How has this hotel rated in the past?
- Free High-Speed Internet
- Pets allowed
Photos of Kinlochbervie Hotel
TripAdvisor Reviews Kinlochbervie Hotel
Travel Blogs from Kinlochbervie
Brekkies again in our room. We left a little after 10am. It was windy and overcast, but only a little rain. We made a stop at Eilean Douane castle, which was interesting. The castle sits on a small island in a loch, and you can easily see why it is photographed a lot. The keep is decorated in Scottish-Edwardian, if there is such a thing. Lots of recent family photographs as well as older portraits. The castle had been destroyed (like many others) during the ...
... about the place. It was believed the devil once lived here and a murderer used the place to dispose of bodies knowing people would be too afraid to venture in. We climbed the other side and made our way out to the point of the gorge. We went thru gates into fields where sheep were grazing. Signs on the gates asked owners to keep dogs on leads or under voice control, so accommodating are they of dogs here.The water from the cave was held back from the ...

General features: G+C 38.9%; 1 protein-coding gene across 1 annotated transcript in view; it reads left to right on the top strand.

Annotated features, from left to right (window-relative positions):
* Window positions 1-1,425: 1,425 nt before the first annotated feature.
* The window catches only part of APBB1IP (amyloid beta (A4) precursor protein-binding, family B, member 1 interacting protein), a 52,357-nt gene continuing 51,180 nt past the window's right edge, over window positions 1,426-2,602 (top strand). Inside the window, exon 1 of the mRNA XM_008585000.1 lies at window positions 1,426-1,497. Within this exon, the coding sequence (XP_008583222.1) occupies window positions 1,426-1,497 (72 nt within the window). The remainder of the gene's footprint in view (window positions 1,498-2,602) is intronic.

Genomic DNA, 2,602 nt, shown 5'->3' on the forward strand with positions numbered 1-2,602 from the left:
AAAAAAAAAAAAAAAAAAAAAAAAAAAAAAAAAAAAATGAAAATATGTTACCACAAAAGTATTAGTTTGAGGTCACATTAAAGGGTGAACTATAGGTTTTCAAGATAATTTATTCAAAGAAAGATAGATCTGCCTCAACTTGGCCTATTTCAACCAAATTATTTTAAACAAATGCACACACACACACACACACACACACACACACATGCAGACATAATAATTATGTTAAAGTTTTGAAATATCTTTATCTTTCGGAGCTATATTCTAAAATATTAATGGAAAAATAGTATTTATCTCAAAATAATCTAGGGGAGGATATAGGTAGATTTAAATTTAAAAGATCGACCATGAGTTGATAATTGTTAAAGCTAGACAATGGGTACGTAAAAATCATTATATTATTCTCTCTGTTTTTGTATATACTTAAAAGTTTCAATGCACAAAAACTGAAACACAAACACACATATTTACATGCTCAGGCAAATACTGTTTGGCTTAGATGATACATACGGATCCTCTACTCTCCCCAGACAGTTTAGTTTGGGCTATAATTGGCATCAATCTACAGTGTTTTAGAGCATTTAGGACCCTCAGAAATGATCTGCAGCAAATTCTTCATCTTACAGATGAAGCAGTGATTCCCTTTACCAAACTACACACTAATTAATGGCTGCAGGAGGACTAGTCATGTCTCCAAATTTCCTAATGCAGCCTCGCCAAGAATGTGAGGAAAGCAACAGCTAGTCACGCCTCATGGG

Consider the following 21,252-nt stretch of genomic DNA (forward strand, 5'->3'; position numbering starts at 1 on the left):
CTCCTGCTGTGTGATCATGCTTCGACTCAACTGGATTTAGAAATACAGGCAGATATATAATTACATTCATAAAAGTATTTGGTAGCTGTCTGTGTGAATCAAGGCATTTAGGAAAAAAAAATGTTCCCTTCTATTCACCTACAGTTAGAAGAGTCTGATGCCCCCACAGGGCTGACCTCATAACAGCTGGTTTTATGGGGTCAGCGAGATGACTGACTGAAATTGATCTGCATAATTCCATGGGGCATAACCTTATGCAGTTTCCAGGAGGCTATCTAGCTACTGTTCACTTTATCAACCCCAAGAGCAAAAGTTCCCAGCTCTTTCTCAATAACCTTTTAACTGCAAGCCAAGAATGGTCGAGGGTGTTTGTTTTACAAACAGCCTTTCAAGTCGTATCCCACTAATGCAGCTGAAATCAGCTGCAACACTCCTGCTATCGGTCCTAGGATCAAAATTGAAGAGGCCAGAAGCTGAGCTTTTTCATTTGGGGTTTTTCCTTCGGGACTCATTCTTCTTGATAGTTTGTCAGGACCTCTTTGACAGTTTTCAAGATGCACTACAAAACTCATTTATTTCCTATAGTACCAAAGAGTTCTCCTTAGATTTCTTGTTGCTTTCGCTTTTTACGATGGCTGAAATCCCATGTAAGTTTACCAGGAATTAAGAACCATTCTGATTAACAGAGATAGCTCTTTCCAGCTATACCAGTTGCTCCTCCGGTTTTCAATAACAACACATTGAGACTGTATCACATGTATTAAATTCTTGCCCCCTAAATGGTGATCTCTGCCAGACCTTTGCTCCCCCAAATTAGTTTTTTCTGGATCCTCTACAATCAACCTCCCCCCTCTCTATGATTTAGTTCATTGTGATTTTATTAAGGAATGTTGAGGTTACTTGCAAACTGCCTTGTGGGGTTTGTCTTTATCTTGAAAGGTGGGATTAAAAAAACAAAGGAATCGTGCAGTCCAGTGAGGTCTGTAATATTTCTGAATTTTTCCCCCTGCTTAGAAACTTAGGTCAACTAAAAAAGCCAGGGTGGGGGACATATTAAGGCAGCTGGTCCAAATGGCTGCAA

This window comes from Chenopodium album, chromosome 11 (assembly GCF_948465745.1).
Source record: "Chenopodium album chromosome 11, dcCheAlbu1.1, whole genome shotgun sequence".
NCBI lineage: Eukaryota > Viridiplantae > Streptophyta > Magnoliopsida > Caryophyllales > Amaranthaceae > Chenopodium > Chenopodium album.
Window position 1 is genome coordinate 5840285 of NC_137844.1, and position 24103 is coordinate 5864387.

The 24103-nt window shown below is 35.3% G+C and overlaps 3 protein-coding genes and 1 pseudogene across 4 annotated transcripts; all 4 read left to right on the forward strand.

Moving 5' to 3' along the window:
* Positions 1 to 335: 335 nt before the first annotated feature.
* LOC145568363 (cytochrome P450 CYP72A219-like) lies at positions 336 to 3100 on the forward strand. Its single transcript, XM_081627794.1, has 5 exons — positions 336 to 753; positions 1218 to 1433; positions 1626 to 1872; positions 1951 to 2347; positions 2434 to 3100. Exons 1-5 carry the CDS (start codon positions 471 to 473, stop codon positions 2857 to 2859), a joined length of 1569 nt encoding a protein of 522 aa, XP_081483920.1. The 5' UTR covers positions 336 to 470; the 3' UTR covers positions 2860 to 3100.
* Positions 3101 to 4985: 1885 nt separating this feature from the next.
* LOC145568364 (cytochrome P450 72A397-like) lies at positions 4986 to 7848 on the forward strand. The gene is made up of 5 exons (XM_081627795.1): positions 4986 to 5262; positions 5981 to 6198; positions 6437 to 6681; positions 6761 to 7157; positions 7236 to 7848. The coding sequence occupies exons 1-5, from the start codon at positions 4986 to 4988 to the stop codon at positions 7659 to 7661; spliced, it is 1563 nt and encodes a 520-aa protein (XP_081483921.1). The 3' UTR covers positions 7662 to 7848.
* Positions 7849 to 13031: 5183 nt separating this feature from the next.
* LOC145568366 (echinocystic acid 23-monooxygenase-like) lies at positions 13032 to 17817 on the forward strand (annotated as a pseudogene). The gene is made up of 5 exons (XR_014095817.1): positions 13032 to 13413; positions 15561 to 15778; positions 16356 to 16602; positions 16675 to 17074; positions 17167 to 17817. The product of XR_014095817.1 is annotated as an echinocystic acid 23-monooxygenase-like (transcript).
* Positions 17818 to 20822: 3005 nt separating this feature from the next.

14th. Woke this morning with a very low cloud that stayed all day it was fortunate that we decided yesterday because it was a good day to look at all the main attractions. Again after a good breakfast we took off to see the rest of the island. The view was restricted by the low cloud but still was good. We went to Dunvegan Castle and grounds which was very good as a matter of fact the 30th Chief of the Macleod’s still resides there. The castle ...
Today we rounded the North West tip of Scotland, called Cape Wrath. It's waters were well confused as befits a 'cape', where 2 bodies of water meet. Britain has 2 of them, this one and Cape Cornwall. On this occasion the accolade 'wrath' was, fortunately, not appropriate.
... created (No. Not seeking to open a theological debate with that word choice!) Puffins have, for their size, quite large orange-red webbed feet, as well as a grossly oversized beak. So there are two large masses, one at the front and the other at the back, to destabilize when trying to get airborne or to land. The result is tremendous amount of frantic thrashing of wings in water, hopping out of the water to lift big webbed feet high enough to reduce drag and to get inundated wings ...